FANG: So Rotwang and Maria from Lang’s METROPOLIS are in this film?
FARAJ: ETIOPOMAR is definitely a response to all the comic book superhero films the market has been flooded with. The first film was more of a film noir/Republic serial, but with the second film, I wanted it to be like a steampunk Marvel Studios movie, where all these classic silent movie villains would interact with and be part of the same universe as Rotwang and Maria the Robot. I always thought it would be cool to see Rotwang and Mabuse on screen together, how they would interact with each other, how they would backstab each other, it sounded like a lot of fun.
FANG: And now you have four DARK SHADOWS actors!
FARAJ: Chris Pennock joins Kathryn Leigh Scott, Lara Parker and Jerry Lacy in this film. Adding Chris to the roster was good because he brings a sense of anarchy and Vincent Price eccentricity to the Mabuse world. For this film, I felt we needed that madness that Chris can play so well to liven up the film and make it different from the first, which was more restrained and more of a mystery.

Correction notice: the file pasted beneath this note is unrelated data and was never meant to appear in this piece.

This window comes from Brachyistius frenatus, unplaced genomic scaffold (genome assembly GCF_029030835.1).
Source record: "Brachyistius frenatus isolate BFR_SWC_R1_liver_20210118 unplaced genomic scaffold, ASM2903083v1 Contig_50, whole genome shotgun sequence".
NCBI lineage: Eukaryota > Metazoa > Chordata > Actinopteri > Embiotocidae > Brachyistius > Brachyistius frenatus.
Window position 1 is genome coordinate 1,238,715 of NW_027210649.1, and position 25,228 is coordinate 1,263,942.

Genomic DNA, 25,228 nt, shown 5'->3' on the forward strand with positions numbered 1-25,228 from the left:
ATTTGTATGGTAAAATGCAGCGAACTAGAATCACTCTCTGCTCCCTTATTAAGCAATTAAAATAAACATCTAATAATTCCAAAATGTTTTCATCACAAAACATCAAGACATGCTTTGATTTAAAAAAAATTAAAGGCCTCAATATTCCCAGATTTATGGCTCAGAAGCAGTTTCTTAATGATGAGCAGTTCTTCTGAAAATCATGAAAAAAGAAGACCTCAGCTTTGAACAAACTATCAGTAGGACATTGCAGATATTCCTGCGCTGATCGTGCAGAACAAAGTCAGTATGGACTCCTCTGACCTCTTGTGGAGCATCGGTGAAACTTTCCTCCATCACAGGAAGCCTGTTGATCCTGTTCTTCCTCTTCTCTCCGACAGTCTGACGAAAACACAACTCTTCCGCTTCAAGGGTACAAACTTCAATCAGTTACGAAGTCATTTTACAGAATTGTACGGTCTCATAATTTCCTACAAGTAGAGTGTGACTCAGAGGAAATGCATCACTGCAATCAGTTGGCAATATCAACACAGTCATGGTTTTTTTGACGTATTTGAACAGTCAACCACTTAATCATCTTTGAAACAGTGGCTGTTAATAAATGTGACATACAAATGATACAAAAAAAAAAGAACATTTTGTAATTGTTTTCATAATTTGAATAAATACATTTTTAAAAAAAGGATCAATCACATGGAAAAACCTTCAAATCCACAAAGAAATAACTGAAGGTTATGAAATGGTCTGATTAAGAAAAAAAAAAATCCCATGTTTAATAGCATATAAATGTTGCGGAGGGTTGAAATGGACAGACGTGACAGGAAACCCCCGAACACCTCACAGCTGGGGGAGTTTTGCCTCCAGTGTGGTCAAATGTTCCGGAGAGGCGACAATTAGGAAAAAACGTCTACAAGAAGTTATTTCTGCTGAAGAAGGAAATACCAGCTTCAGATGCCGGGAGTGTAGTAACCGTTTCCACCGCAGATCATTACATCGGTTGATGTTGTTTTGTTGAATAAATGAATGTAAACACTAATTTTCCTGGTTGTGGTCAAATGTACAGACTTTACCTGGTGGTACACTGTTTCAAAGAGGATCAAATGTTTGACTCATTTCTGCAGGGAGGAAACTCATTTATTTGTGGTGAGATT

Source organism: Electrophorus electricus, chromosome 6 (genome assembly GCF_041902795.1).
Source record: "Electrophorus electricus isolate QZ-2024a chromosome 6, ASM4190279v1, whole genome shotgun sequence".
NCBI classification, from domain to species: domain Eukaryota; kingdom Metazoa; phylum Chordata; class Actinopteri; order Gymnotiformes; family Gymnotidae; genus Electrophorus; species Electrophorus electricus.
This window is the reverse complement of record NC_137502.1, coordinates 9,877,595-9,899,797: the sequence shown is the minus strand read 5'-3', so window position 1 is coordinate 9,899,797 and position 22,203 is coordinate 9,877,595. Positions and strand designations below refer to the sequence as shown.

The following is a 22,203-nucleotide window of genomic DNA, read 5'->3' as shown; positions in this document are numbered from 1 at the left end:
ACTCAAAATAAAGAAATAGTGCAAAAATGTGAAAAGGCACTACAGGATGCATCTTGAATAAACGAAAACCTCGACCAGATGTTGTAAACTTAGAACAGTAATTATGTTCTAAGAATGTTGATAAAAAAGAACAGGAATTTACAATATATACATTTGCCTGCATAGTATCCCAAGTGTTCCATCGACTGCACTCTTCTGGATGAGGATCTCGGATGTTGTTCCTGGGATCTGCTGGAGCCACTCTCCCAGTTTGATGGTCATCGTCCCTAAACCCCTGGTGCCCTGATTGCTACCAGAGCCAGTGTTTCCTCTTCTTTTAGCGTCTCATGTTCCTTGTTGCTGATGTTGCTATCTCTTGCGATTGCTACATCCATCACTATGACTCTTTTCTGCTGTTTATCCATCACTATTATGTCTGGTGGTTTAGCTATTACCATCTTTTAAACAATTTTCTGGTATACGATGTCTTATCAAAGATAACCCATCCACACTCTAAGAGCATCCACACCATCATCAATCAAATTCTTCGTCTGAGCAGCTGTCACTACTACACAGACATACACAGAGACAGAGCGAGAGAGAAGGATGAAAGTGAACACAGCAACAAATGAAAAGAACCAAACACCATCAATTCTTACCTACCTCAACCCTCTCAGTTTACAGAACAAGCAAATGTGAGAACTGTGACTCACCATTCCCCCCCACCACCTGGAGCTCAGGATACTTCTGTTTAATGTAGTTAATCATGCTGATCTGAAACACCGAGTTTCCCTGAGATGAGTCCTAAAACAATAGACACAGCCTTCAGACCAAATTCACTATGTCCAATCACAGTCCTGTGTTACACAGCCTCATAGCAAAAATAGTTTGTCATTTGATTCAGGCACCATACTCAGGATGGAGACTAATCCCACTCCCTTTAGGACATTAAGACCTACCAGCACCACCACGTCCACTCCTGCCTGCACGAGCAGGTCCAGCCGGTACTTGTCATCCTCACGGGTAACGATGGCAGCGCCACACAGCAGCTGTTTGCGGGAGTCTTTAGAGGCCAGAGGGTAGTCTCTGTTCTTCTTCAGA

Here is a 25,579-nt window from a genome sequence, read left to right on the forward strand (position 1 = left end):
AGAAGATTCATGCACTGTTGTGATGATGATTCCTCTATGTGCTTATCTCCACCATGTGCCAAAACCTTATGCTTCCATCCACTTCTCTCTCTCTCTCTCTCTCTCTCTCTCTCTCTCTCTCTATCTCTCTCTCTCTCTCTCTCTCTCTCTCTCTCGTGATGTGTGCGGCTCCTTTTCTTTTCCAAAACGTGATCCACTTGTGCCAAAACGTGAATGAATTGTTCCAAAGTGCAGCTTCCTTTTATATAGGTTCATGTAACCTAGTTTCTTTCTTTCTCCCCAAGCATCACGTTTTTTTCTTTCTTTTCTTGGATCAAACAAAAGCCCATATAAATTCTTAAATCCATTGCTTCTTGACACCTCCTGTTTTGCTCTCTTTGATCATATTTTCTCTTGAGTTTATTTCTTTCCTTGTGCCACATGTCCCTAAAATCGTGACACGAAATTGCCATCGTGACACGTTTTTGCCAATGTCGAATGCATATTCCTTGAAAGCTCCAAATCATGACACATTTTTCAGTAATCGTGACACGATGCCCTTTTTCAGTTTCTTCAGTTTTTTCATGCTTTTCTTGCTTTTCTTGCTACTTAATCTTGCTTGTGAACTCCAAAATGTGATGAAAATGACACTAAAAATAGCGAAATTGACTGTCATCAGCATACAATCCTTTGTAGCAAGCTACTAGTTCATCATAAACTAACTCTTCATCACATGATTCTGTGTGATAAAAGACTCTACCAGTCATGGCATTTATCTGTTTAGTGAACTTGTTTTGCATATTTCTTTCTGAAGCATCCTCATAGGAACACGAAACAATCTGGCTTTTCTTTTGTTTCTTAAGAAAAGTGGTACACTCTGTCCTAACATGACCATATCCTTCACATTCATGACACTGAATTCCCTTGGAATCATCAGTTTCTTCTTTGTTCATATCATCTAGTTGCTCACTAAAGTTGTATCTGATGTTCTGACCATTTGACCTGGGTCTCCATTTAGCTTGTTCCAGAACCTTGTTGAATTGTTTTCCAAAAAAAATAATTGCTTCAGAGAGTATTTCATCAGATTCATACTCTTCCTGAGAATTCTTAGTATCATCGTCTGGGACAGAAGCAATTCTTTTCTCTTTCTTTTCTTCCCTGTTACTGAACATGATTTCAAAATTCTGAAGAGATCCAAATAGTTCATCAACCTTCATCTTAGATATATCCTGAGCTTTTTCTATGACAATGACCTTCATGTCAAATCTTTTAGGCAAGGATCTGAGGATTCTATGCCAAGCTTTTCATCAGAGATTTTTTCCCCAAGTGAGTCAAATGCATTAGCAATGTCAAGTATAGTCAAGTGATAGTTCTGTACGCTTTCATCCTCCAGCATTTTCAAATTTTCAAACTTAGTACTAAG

FANG: What about this film will appeal to DARK SHADOWS fans?
FARAJ: You get to see your favorite cast members on screen together again in something new that is still fantastical and mysterious.
Fango also chatted with Mabuse co-star Nathan Wilson…
FANG: How was it for you, as a relative newcomer, to work with the DARK SHADOWS actors?
NATHAN WILSON: It was an amazing experience to work with them on the first film, let alone the second. With the first film, I was very intimidated at first, but once I got to know them they were so giving and very easy to work with. The second film was just the icing on the cake. I was already familiar as to how they worked, and got to come to set and play with them. They are all such amazing actors and people to begin with. I am very blessed to have gotten to act with them and to be in these recreated Mabuse films.
FANG: Can you describe playing Mabuse in Loemann’s body?
WILSON: Playing Mabuse in the second film was like playing the worst person imaginable. A self-centered egotistical maniac who sets out to destroy everything because he wants to. And playing someone with that kind of power over people can be very interesting. It took a lot of prep. Plus having to try to mimic a version of Jerry Lacy’s Mabuse from the first film added another layer of difficulty. Playing Mabuse in the second film was definitely harder for me to nail down, but it was a lot more fun. And sharing the role with an amazing actor like Jerry Lacy made for such an amazing experience for me as an actor.
To order DVDs of the first Doctor Mabuse, or to stream either film for $2.99 at Vimeo On Demand, please visit DOCTOR MABUSE. Images Courtesy of Hollinsworth Productions.